How is kidney cancer treated?

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About 9 out of 10 kidney cancers are renal cell cancer (RCC) - also known as renal cell adenocarcinoma or clear cell renal cell cancer.  The treatment we describe on these pages is mostly for renal cell cancer. Talk to your team to find out more about other, less common kidney cancers as the tests and treatment may not be the same.


Surgery is the main treatment for kidney cancer that hasn’t spread. Surgery aims to remove the tumour. Early-stage kidney cancer is often cured by surgery alone. More about surgery for kidney cancer.


This means monitoring abnormal areas like very small lumps in your kidney with regular CT scans.  Often these lumps (called small renal masses by doctors) need no treatment and cause you no symptoms or harm.

Your doctor will talk to you about surveillance if they think it is the best option for you. Surveillance may also be recommended if you have other medical conditions that mean it is better for you to avoid surgery.

Other treatments

If surgery is not recommended or possible for you, your doctor may discuss one of the treatments below:

Thermal ablation

This treatment uses heat to destroy the cancer cells. It can be used for certain types of small kidney tumours, or if you are not fit for surgery. It is sometimes used to help symptoms from advanced kidney cancers too. More about thermal ablation.

Targeted therapies

There are many different types of targeted therapies. In kidney cancer these are drugs that work by stopping the cancer from making new blood vessels. More about targeted therapies.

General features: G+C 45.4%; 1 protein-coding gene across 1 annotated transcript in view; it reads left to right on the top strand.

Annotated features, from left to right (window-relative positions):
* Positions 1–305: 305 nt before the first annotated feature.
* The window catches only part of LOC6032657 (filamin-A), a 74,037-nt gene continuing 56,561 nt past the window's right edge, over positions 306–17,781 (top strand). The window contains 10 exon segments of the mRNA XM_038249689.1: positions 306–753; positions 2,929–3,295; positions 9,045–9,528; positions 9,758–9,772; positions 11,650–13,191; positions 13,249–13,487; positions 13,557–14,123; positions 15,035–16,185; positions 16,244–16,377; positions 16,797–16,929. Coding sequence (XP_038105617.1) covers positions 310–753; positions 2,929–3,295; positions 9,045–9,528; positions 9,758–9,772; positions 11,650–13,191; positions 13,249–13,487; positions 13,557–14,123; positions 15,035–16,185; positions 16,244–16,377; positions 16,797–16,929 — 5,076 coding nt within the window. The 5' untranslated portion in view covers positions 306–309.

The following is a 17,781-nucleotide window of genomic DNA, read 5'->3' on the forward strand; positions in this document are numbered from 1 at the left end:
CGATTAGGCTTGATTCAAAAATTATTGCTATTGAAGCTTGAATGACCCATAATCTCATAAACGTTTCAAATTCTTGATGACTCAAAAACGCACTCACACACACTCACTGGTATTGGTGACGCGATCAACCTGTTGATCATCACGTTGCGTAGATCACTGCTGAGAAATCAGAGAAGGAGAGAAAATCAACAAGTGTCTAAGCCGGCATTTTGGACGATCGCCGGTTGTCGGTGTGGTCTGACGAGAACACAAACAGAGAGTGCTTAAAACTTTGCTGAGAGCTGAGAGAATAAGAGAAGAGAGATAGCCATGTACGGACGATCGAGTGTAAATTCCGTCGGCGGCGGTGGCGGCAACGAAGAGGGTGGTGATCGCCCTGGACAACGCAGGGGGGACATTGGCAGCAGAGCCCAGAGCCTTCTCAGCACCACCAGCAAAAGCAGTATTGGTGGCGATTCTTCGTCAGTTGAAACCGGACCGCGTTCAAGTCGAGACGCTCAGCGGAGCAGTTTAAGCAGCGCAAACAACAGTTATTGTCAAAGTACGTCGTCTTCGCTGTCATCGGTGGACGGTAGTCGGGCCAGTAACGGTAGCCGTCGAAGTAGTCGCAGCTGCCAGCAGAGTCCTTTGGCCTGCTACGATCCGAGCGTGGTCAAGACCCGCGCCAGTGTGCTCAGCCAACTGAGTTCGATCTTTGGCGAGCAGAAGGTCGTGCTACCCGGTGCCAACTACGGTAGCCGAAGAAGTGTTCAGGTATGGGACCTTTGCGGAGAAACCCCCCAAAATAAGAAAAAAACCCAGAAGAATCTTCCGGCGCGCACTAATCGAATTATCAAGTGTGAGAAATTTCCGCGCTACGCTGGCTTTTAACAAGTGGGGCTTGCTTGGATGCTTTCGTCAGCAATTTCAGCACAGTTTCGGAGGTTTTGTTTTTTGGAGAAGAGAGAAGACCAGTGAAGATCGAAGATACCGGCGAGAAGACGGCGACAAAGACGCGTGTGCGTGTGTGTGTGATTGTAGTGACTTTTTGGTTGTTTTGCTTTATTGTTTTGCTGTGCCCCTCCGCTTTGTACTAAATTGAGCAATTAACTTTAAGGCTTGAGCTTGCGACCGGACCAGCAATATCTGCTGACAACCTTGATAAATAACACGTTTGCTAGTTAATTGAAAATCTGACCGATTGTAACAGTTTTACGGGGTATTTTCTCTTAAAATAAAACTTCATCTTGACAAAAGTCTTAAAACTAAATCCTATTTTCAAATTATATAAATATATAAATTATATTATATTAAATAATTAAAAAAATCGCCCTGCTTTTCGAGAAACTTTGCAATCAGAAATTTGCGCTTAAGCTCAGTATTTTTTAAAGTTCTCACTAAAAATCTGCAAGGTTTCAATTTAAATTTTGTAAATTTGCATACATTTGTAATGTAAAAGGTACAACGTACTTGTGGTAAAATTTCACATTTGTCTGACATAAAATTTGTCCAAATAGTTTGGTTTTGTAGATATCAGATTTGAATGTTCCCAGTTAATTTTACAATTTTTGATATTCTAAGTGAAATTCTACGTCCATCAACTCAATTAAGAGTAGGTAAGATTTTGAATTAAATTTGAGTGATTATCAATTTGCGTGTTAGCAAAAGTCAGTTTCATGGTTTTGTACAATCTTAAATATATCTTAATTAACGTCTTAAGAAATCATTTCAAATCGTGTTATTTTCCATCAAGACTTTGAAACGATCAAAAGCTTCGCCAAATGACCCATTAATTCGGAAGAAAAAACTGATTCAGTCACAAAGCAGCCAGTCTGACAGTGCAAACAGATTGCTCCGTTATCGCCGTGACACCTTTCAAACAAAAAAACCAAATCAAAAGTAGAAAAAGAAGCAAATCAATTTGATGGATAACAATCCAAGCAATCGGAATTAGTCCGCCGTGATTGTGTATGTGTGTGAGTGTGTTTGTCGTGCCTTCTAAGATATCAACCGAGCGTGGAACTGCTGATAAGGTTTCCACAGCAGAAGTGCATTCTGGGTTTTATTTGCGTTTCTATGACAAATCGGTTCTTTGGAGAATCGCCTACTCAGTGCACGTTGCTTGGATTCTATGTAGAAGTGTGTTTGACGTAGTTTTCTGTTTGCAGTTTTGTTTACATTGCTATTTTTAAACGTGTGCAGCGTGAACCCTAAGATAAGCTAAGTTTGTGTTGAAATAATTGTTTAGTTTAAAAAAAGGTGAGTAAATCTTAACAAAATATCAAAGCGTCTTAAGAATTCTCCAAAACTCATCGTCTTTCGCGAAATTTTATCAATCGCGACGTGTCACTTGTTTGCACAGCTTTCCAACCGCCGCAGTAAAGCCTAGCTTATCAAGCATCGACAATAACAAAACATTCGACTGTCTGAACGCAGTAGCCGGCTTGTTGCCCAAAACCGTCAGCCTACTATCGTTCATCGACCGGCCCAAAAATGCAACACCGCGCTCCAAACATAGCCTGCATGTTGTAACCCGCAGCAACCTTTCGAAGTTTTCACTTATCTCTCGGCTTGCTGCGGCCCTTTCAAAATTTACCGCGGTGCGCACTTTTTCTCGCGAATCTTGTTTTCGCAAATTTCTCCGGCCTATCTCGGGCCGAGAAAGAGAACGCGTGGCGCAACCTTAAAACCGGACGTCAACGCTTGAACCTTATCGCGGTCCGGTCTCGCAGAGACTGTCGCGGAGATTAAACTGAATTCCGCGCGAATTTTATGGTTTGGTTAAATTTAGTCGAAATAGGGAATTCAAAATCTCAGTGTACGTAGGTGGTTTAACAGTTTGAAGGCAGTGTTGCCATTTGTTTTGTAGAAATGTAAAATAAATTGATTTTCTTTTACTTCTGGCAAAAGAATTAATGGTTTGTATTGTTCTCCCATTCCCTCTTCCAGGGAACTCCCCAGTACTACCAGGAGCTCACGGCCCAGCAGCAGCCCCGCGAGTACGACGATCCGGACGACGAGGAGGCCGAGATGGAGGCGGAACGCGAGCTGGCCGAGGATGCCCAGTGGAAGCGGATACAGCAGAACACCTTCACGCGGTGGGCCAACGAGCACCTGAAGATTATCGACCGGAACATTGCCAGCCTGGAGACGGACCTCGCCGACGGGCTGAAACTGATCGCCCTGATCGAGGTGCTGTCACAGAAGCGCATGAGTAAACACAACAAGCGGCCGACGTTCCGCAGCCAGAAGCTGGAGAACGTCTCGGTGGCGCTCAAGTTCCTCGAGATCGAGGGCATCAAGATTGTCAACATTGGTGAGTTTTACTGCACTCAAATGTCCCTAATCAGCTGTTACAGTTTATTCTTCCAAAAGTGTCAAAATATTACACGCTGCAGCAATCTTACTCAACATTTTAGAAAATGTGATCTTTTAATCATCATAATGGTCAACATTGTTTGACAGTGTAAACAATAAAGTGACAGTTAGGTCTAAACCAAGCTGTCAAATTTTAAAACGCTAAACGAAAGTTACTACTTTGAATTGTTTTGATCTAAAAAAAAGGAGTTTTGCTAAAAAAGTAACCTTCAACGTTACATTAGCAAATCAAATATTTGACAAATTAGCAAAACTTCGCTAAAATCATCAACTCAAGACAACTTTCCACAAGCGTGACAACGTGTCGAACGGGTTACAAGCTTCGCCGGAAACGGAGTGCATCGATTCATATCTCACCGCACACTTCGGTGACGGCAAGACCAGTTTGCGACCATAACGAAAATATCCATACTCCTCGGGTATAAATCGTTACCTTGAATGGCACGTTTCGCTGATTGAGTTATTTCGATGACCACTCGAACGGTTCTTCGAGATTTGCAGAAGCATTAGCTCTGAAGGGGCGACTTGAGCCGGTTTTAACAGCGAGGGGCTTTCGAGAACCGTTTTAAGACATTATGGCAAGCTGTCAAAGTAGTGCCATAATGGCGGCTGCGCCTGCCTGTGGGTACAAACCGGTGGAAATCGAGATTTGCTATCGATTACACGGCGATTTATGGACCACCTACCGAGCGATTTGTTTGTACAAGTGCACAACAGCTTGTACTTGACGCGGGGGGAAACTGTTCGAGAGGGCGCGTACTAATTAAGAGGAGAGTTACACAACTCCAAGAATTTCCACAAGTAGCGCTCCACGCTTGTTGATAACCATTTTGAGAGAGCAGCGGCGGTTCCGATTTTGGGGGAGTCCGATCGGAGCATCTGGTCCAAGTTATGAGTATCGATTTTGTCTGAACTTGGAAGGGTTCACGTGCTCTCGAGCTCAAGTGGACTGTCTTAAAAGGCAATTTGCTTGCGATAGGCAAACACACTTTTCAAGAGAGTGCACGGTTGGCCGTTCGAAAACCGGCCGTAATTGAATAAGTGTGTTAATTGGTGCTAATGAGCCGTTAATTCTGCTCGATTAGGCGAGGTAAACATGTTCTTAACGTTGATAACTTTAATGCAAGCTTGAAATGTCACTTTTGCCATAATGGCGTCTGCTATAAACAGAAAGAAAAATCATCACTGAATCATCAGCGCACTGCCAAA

This treatment uses high-energy waves to kill cancer cells. Read more about radiotherapy.


This treatment can be used to block the flow of blood to kidney cancer. It may be used to help control bleeding in more advanced cancer. Sometimes it is used before surgery. More about embolisation.

Will I get side-effects?

The type of side-effects you get will depend on the type of treatment, the dose, the duration and your own general health. 

Ask your doctor or nurse about any possible side-effects before your treatment starts. You can read about the different treatments to find out more about possible side-effects. We also have information to help you cope with side-effects and symptoms.  

Treating kidney cancer that has spread (metastatic kidney cancer)

If your cancer has spread, treatment is usually to try to control the cancer rather than to cure it. Targeted therapy drugs are often used to keep metastatic kidney cancer under control. Or you may have arterial embolisation or radiotherapy to relieve symptoms. You may also have surgery. Read about these treatments

For more information

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